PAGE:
What is known about John Rand with historic certainty could be written on a picture- postcard – the rest has been supplied by minds more imaginative than accurately informed. He was born in Holwell, no one knows where, in 1644. At the time the parish was divided into four parts: Great Holwell, Little Holwell, Cadwell and Snailswell. It has been suggested that in view of his favourable reference to Ickleford in his will Rand may have been born in either of the latter two.
A search of the baptismal registers of both Holwell and Ickleford Churches shows no
record of John Rand’s christening, but a Thomas Rand was baptized in Holwell Church
on November 29, 1644. In recent times it has been assumed that this was in fact the man who left his money to Holwell, as it was quite common practise at this time for a child to be baptised with his father’s name and then to assume another name in adult life.
This Thomas Rand, brother of Henry who had been baptized the previous year and an
elder sister before that. Eight years later, in 1652, Thomas Rand junior lost his parents and brother within five days, his sister having previously died. What happened to the orphan Thomas Rand?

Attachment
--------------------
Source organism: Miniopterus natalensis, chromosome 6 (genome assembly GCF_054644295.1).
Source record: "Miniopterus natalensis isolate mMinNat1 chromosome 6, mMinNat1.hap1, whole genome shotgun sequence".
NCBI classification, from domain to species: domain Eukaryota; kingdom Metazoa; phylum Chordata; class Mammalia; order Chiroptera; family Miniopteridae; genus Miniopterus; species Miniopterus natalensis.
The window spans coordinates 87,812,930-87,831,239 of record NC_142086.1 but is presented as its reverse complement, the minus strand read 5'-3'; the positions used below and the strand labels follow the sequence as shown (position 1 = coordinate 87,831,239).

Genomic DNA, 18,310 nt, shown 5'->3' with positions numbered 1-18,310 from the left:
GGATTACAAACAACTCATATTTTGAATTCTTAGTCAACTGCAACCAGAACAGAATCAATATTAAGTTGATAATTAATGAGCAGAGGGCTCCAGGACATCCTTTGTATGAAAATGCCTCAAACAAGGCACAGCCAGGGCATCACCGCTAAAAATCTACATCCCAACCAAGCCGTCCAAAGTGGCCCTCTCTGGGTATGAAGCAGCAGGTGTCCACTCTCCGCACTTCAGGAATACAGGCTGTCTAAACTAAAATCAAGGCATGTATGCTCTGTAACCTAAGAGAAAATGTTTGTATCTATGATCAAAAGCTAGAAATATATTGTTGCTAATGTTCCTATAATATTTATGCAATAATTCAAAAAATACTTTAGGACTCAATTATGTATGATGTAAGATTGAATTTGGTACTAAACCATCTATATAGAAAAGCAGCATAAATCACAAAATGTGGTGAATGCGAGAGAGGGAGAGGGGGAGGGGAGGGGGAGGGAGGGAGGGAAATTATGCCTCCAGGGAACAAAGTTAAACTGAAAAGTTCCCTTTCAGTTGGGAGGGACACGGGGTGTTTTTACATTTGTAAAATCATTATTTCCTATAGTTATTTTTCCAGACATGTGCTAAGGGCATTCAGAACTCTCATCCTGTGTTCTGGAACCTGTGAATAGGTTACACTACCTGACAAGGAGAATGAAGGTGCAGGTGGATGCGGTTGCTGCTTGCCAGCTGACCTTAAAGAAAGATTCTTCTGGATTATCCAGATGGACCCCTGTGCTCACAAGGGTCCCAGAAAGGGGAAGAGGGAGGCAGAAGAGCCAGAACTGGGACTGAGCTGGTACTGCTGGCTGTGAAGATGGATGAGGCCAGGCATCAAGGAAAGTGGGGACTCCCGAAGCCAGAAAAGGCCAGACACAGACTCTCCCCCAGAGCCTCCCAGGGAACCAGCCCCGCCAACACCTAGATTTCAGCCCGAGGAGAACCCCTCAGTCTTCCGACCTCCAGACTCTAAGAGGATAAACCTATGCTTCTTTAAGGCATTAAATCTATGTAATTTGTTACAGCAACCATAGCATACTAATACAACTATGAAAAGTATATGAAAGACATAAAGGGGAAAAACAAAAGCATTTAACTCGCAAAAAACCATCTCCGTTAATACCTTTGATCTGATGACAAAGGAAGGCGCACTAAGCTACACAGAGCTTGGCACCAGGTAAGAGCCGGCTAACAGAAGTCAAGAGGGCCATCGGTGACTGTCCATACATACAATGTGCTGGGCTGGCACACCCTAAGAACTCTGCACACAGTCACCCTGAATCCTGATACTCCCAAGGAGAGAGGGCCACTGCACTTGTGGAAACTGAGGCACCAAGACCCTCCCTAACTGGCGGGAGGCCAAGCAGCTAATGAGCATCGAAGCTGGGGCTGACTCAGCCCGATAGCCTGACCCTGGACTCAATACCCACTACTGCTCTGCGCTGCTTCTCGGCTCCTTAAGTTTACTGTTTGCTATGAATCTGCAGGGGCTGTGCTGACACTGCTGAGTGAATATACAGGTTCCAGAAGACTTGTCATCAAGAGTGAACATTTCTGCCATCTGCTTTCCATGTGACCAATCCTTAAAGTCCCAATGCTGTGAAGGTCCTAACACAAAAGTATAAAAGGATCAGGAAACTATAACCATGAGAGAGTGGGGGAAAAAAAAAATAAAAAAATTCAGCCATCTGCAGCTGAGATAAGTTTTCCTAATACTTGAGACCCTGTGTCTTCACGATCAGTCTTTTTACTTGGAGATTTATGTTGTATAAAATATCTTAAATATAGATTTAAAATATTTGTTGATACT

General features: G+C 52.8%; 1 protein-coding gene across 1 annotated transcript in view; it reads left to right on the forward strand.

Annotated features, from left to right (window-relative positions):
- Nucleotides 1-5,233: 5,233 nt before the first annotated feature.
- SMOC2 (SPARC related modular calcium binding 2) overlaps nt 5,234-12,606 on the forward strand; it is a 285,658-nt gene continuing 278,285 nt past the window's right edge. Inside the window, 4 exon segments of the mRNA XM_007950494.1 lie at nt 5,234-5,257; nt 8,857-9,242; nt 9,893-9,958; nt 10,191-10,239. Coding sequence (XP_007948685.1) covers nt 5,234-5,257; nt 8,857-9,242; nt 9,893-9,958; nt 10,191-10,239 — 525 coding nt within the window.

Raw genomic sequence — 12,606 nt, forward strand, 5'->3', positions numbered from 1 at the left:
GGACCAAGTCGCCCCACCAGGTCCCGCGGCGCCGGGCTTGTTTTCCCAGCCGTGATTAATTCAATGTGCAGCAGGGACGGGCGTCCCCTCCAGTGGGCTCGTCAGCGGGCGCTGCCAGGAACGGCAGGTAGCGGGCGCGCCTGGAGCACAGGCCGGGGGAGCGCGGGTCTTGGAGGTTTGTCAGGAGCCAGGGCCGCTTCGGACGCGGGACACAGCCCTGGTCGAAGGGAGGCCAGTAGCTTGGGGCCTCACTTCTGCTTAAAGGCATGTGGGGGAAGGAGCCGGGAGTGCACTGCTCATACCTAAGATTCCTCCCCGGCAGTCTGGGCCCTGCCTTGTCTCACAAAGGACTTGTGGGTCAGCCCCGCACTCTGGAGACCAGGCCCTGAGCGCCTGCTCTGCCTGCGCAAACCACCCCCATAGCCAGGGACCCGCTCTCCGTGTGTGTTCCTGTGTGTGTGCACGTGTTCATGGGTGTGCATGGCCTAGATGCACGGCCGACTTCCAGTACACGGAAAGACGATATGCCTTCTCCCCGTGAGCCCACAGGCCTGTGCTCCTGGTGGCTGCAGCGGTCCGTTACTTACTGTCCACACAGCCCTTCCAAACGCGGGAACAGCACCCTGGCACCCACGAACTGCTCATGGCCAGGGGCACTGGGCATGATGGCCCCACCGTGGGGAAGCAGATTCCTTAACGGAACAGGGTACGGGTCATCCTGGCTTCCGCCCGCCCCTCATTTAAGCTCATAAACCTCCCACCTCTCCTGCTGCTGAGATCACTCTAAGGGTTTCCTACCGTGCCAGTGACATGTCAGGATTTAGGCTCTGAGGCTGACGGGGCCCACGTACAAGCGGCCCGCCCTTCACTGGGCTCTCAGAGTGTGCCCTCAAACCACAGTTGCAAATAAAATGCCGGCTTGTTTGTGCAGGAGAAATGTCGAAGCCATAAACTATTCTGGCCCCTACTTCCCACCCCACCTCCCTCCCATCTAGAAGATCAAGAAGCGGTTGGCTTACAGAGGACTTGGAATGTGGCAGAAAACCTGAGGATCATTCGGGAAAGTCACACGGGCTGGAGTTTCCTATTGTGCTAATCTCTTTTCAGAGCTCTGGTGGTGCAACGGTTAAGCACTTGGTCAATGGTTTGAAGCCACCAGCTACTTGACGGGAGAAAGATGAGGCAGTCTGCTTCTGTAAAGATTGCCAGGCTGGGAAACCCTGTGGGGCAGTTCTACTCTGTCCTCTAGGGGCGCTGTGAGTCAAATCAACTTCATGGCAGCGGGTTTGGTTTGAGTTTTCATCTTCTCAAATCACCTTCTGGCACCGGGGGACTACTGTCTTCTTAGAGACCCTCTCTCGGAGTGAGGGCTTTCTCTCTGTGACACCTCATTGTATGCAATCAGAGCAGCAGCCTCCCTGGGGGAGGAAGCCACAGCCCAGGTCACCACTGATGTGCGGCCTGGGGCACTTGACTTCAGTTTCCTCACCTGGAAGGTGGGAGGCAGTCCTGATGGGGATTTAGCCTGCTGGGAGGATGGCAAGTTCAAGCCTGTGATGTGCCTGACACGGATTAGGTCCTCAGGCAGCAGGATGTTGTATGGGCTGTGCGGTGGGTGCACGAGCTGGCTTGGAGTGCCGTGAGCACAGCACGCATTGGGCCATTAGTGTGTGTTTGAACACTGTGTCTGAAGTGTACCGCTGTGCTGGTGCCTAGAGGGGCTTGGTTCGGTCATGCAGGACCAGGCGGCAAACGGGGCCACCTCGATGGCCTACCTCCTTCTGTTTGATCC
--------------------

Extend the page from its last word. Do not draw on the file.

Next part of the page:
A few years later John Rand of Holwell was apprenticed to a “joiner” in London, and it
would appear that this John was the Thomas who was born in Holwell; there is no evidence of this being true, but it seems the only explanation of John Rand.
There is no written authority for the popular tale that John Rand was an old tramp found dead in the porch of Ickleford Church – or in a ditch – or that his body was pushed from the boundary of Ickleford to avoid having to bury him. In a talk on this subject given at Holwell in 1965 the then rector of Holwell, the Reverend H. H. Bloomfield, suggested that in 1706 John Rand knew he was nearing the end of his life and made a final sentimental journey to Holwell , after making his will in August that year. He suggested that John Rand tramped around the village in his working clothes and was regarded by the villagers as just another tramp, and it would not have been uncommon to find a tramp dead in a ditch.
However, no record can be found of his burial, but we do know that he died on December 12, 1706. John Rand appears to have been a thrift man; he became a
“journeyman/joiner” and a “citizen of London,” he owned a few cottages in Plaistow in Essex and some at Greenwich, and he was a strong churchman (with Puritan leanings, as is evidenced in his will).
In his will he bequeathed certain properties in Greenwich and Plaistow to the churchwardens and overseers of Holwell “for use to such and so many poore boys three pounds ten shillings a piece and, girls fifty shillings a piece yearly and for ever as are or shall be borne or inhabit there… when they shall be from time to time put and placed out to buy cloathes and necessarys … the boys to trades and the girls to trades and services.”